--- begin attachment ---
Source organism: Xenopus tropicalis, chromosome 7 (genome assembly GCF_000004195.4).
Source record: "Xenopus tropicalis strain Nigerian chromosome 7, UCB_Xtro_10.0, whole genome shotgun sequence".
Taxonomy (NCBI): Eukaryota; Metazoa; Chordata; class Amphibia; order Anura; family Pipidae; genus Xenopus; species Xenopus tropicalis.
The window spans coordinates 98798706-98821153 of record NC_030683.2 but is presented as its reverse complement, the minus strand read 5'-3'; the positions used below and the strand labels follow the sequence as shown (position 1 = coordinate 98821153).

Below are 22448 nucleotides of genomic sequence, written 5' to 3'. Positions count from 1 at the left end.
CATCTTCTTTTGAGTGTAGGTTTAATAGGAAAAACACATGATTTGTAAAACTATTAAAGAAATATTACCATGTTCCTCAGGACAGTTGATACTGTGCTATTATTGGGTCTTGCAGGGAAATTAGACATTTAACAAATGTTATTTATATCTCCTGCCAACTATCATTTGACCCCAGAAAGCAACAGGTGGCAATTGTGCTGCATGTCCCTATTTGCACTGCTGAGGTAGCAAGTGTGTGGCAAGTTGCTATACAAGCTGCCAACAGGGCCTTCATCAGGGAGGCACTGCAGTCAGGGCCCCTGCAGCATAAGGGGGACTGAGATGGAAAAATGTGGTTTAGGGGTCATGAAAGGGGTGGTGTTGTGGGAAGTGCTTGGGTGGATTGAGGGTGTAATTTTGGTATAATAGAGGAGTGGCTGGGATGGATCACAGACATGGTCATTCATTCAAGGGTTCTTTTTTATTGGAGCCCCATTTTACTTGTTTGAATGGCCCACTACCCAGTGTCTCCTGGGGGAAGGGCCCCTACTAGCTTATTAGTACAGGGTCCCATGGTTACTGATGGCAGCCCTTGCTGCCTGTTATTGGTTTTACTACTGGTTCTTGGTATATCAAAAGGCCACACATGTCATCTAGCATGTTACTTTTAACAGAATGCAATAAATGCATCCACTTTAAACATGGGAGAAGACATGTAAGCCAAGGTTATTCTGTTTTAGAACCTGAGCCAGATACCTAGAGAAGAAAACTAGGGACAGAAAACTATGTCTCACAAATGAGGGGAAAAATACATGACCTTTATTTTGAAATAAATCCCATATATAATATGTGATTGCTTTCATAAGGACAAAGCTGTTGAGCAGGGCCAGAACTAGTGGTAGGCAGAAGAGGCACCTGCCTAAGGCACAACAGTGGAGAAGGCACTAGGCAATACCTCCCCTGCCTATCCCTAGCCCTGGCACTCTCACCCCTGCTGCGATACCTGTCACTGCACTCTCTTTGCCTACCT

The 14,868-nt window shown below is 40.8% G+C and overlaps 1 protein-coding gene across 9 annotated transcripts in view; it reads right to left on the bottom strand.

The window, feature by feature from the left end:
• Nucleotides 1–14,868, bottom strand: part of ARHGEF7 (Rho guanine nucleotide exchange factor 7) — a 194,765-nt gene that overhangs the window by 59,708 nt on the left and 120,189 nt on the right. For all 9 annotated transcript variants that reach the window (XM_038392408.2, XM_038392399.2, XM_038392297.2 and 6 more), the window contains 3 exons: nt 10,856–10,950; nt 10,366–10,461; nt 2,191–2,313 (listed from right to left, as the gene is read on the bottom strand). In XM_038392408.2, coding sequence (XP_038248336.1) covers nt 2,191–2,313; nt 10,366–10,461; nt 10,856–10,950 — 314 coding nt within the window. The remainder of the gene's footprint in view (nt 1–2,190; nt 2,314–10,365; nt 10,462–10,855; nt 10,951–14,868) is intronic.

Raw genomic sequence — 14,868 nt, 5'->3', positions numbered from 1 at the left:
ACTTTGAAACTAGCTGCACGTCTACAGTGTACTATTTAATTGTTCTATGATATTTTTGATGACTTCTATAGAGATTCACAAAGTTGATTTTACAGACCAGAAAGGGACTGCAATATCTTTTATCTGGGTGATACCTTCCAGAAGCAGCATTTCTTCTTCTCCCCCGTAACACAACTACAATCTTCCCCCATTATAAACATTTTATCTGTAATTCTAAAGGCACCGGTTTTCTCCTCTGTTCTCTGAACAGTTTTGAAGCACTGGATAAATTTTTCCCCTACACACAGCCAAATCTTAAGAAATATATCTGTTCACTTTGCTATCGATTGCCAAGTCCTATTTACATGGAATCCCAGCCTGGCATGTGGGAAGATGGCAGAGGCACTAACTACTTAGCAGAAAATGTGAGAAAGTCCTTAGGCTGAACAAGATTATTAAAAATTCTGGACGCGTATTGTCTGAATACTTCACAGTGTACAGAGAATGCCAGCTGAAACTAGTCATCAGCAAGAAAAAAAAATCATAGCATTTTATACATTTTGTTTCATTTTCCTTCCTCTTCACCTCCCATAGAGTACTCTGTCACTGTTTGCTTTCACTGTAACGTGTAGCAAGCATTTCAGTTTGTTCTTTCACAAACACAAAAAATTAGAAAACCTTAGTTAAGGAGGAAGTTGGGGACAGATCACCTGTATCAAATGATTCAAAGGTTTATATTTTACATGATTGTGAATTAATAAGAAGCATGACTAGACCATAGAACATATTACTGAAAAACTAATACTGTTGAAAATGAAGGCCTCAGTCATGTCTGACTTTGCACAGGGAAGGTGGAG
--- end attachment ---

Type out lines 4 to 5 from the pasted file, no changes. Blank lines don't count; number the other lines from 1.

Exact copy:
The window spans coordinates 98798706-98821153 of record NC_030683.2 but is presented as its reverse complement, the minus strand read 5'-3'; the positions used below and the strand labels follow the sequence as shown (position 1 = coordinate 98821153).

Below are 22448 nucleotides of genomic sequence, written 5' to 3'. Positions count from 1 at the left end.